Wireless sensor network to help prevent power cuts

Researchers are developing a wireless sensor network (WSN) designed to spot faults in electricity sub-stations that can lead to power cuts.

The EPSRC-funded team will develop a WSN capable of sensing partial discharge (PD) in electricity sub-stations, a situation that occurs when the insulation of cables and other power equipment becomes old or damaged.

Left unchecked, partial discharge can lead to dangerous and destructive faults including explosions and power cuts. Designed to be monitored centrally, the new WSN will allow operators to replace planned maintenance with condition-based maintenance.

Ian Glover, the new Professor of Radio Science and Wireless Systems Engineering at Huddersfield University told The Engineer via email that the traditional approach to PD detection using free-standing radio receivers has been to measure the difference in time-of-flight from the PD source to a set of spatially separated receivers. 

‘The difference in the times-of-flight are found by cross-correlating the noise-like time waveforms arriving at the different receivers with each other,’ he said. ‘The difference in the times-of-flight for a pair of receivers defines a locus of points on which the source of PD could lie. Multiple loci, resulting from multiple pairs of receivers, intersect which gives the location of the source.’

The 4.5 year project, which has received £670,000 in funding, aims to develop a system that relies principally on measurement of PD signal amplitude and does not rely on time measurements.

One challenge, said Prof Glover, will be to make the sensors sensitive enough to detect PD at a useful range without requiring sophisticated signal processing, such as the cross-correlation used in the time-of-flight approach.

He said, ‘Such signal processing is power hungry and these sensors will probably need to be powered using energy harvesting technologies – solar cells, vibration, stray electric and magnetic fields, for example – if they are not to require expensive maintenance.’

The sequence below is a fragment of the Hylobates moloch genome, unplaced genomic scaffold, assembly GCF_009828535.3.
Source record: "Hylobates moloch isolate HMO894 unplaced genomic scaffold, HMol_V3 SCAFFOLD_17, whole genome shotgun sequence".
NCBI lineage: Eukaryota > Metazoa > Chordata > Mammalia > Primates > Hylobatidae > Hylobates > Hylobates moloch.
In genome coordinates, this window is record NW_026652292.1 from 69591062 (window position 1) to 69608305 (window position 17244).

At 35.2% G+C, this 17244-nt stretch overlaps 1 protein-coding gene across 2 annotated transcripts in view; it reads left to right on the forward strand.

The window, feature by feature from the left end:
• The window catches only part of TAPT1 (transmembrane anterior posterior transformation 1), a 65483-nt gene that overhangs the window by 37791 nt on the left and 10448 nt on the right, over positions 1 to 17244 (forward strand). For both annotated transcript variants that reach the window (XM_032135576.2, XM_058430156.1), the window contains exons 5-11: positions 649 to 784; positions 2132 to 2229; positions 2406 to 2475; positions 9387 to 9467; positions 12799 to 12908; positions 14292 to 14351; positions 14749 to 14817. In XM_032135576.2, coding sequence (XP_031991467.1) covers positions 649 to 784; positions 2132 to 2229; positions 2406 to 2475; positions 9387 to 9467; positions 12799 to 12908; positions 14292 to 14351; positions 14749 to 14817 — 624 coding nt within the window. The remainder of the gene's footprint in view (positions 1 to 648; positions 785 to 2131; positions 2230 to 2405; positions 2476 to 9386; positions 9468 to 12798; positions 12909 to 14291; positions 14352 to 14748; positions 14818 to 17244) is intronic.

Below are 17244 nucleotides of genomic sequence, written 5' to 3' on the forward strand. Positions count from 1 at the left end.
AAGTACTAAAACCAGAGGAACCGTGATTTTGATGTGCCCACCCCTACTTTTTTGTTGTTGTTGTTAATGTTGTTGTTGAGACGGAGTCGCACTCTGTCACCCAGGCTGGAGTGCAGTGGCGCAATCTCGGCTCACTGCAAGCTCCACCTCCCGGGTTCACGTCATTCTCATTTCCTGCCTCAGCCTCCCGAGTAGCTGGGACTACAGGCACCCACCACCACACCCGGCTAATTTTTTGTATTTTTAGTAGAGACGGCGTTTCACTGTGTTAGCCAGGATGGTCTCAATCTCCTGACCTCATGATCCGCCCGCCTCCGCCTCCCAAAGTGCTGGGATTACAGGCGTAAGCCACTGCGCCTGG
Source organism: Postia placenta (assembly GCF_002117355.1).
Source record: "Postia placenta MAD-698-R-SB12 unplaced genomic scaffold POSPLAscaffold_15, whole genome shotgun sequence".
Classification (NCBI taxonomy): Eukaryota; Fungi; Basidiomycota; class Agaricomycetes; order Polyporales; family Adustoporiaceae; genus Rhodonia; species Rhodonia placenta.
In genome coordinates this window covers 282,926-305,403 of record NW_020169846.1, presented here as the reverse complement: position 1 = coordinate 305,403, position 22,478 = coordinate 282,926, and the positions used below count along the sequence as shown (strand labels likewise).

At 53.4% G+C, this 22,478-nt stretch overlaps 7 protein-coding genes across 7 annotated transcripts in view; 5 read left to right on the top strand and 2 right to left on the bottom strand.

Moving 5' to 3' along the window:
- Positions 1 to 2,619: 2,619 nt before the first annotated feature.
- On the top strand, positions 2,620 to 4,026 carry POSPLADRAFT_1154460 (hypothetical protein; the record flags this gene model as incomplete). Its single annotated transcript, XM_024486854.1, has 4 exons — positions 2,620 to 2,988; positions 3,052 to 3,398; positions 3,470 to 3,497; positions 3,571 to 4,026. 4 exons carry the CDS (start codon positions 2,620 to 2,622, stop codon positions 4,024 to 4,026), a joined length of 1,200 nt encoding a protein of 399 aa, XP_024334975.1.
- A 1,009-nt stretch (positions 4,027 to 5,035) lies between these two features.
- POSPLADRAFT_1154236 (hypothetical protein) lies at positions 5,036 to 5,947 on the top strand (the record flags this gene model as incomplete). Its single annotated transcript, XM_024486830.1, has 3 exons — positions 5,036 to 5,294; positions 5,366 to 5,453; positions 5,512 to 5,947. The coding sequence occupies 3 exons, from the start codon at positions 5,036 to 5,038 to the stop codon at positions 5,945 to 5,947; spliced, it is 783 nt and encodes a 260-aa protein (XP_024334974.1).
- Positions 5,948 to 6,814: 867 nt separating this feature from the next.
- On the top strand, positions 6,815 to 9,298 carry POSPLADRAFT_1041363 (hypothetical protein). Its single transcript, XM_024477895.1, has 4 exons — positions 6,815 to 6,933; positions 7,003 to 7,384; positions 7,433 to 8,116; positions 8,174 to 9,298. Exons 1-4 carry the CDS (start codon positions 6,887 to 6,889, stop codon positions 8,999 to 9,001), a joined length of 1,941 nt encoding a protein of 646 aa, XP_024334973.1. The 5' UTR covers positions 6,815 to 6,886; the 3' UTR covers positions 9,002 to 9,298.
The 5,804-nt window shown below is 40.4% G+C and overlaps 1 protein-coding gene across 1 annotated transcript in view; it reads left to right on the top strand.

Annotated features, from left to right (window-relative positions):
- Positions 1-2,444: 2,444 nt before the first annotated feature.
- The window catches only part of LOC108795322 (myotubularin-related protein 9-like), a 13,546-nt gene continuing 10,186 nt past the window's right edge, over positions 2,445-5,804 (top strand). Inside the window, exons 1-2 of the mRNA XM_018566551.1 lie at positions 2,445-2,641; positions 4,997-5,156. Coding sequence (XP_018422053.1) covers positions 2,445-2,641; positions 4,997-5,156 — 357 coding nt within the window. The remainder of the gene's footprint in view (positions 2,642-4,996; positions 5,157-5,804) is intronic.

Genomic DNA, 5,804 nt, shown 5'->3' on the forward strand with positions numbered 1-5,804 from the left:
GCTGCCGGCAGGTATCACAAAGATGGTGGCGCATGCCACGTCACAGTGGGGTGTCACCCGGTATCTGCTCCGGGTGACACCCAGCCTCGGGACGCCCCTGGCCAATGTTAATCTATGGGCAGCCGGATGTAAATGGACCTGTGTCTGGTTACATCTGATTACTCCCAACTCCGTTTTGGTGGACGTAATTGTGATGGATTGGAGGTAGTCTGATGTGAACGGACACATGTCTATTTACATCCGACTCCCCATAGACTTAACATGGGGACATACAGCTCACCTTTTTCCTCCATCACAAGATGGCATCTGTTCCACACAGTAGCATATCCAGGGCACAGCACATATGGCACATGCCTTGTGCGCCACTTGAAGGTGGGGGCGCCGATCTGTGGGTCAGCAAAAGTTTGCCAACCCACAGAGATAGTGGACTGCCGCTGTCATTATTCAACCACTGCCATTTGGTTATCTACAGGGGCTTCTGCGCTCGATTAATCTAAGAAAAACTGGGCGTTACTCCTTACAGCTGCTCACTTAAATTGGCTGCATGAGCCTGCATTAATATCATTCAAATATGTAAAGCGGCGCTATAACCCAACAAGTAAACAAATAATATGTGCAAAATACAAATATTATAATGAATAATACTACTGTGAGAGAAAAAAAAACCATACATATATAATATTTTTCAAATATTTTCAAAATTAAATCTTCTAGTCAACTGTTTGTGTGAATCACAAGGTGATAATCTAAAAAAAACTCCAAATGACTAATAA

Another challenge, he said, is that the attenuation [loss] of the PD signal in propagating from source to receiver may vary significantly, even for paths of the same length due to the complex propagation environment of the substation.

‘This means that the location of the PD source is almost certainly not possible by simply inverting a path loss law since the path loss law will be unknown,’ said Prof Glover. ‘It may be that we have to ‘calibrate’ our sensors using an emulated PD signal. This itself will require power and may further challenge the energy harvesting solution to maintenance avoidance.’

It is hoped that the new WSN system, field testing of which is expected to start in around 24 months, will give electricity operators the confidence to continue running ageing infrastructure efficiently and economically. It could potentially have export potential too.

‘Electricity sub-stations are pretty much the same the world over, the technology’s the same, the problems are the same,’ said Prof Glover. ‘There are many countries in the same situation as the UK with ageing assets and limited funds to replace those assets.’

Prof Glover will be joined on the project by researchers from Strathclyde University and Dr Maria de Fatima Queiroz Vieira, from the Federal University of Campina Grande in Brazil, who will be taking an honorary appointment at Huddersfield University. A post-doctoral researcher and PhD students and will also be recruited for the project.